To further improve the character or pattern of the reaction force impulse, the control means are programmed to determine the instantaneous second derivative of the torque growth per time unit and to govern the rotation speed of the nutrunner so as to obtain a continuous second derivative of the torque growth per time unit function, both at the start of the pretensioning phase and at the end of same.

Still another measure to improve the reaction force impulse character is to provide a small operator alerting reaction force increase before the real or main reaction force impulse, starts. By this alerting force impulse the operator is made ready to apply muscle force on the nutrunner handle to counteract the reaction force.

The reaction force impulse is even more adapted to the operator's ability to react on changing loads in that the output torque of the nutrunner is gradually decreased to zero after the desired pretension level is reached and the nutrunner has ceased rotating.

Both of these additional features of the screw joint pretensioning method according to the invention are illustrated in FIG. 5. The joint being tightened is assumed to have a low torque rate like joint b) shown in FIG. 3.

The process illustrated in FIG. 5 starts its running down phase at t1 and at a rotation speed n1. At t2, the rotation speed is decreased substantially to n2, which is a high enough speed to generate an operator alerting reaction force impulse as the torque resistance in the joint starts growing. At t3, the main pretensioning phase starts at a rotation speed n3 which is adapted as described above so as to obtain a desired reaction force growth per time unit. As the desired pretension level is reached at t4, the nutrunner torque output is lowered, whereby the joint stops rotating. Thereafter, the torque output from the nutrunner is gradually lowered to zero which is reached at t5. Thereby, the operator is not exposed to an instantaneous reaction force disappearance which would have caused him further discomfort.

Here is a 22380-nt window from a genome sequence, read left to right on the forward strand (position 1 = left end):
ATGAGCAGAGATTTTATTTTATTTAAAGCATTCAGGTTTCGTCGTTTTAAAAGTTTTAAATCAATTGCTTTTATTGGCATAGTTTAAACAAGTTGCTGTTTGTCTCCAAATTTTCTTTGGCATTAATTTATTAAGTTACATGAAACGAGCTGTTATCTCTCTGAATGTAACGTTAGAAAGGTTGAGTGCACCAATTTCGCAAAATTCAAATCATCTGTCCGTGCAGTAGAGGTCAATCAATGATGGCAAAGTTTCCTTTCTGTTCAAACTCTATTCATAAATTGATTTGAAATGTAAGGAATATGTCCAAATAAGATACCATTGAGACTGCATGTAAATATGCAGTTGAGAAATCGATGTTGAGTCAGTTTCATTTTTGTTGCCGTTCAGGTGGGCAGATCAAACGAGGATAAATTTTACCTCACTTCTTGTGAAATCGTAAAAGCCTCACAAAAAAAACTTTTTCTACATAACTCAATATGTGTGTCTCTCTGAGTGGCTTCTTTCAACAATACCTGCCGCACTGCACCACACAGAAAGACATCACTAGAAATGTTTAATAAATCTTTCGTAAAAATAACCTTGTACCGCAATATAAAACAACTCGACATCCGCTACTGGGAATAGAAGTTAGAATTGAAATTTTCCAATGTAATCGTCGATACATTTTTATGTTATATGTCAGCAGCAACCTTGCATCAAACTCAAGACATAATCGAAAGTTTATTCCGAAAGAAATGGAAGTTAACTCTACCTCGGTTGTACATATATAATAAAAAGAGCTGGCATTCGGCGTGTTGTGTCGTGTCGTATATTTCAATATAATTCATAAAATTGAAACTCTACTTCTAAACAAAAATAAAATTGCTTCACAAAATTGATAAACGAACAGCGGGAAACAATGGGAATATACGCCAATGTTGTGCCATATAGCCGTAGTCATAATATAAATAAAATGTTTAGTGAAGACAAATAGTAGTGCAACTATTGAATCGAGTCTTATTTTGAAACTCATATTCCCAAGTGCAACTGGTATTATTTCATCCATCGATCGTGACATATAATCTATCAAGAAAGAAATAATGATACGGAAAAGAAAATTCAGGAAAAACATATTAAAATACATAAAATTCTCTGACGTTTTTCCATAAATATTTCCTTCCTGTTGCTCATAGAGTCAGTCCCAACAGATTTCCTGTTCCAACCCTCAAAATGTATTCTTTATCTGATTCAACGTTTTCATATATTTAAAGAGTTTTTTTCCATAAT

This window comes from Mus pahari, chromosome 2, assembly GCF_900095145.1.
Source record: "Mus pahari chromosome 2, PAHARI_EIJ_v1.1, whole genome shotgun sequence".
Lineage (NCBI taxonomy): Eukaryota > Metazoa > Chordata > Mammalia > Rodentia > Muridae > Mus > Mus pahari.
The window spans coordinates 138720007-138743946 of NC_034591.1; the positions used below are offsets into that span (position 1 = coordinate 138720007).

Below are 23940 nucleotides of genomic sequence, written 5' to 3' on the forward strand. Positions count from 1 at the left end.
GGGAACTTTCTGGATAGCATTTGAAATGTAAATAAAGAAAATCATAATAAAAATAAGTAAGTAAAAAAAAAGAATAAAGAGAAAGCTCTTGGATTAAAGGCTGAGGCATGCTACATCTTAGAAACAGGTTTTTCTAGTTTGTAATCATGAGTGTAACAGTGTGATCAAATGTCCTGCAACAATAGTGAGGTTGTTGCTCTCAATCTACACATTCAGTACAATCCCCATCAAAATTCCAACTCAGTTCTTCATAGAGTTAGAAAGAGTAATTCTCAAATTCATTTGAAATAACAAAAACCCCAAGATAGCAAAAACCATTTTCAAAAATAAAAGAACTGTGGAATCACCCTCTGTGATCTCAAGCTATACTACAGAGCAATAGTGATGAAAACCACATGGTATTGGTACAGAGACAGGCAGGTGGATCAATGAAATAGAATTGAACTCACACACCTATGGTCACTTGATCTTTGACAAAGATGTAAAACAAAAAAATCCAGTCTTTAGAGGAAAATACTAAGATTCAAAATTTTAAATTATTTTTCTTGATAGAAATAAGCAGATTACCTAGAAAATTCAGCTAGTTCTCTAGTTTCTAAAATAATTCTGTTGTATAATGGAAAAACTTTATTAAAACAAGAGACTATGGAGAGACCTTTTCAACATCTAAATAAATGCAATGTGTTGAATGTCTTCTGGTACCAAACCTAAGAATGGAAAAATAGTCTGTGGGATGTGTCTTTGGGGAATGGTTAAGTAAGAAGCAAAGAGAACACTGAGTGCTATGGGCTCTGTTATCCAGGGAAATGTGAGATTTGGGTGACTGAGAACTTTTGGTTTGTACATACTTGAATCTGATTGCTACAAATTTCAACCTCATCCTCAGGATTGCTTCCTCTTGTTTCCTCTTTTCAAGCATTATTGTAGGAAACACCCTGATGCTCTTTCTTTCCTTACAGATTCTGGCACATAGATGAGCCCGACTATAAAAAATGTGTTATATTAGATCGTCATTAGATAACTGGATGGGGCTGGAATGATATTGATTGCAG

The device shown in FIG. 6 comprises an angle nutrunner having a brushless AC-motor and which is connected to a power supply unit PU. The latter is arranged to deliver AC power of variable amplitude and frequency in accordance with data stored in a programmable power control unit PCU. The latter is connected to a torque sensing unit TSU producing signals in response to the actual power output from a switching unit SWU. A cycle control unit CCU is connected to the power supply unit PU.

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Non-Patent Citations
Reference
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Referenced by
Citing PatentFiling datePublication dateApplicantTitle
US6134973 *Oct 26, 1998Oct 24, 2000Atlas Copco Tools AbMethod for determining the installed torque in a screw joint at impulse tightening and a torque impulse tool for tightening a screw joint to a predetermined torque level
US6341533 *Aug 15, 2000Jan 29, 2002Atlas Copco Tools AbMethod for determining the installed torque in a screw joint at impulse tightening and a torque impulse tool for tightening a screw joint to a predetermined torque level
US6516896Jul 30, 2001Feb 11, 2003The Stanley WorksTorque-applying tool and control therefor
US7424919 *Mar 31, 2005Sep 16, 2008Atlas Copco Tools AbMethod for determining the angular movement of the output shaft of an impulse nut runner at tightening a screw joint
US8025106Mar 24, 2007Sep 27, 2011Robert Bosch GmbhMethod for tightening a screw connection and screw driving tool
US20110308827 *Jun 17, 2011Dec 22, 2011Michael KaufmannPower Screwdriver
CN101466501BMar 24, 2007Jul 17, 2013罗伯特.博世有限公司Method for tightening a screw connection, and screwing tool
Classifications
U.S. Classification700/28
International ClassificationB25B23/151, B25B23/14, B25B23/147, B23P19/06
Cooperative ClassificationB23P19/066, B25B23/147, B25B23/14
European ClassificationB25B23/147, B25B23/14, B23P19/06C1
Legal Events
DateCodeEventDescription
Sep 20, 2007FPAYFee payment
Year of fee payment: 12
Oct 22, 2003FPAYFee payment
Year of fee payment: 8
Nov 15, 1999FPAYFee payment
Year of fee payment: 4
Sep 1, 1994ASAssignment
Owner name: ATLAS COPCO TOOLS AB, SWEDEN
Free format text: ASSIGNMENT OF ASSIGNORS INTEREST;ASSIGNOR:HANSSON, GUNNAR CHRISTER;REEL/FRAME:007137/0256
Effective date: 19940831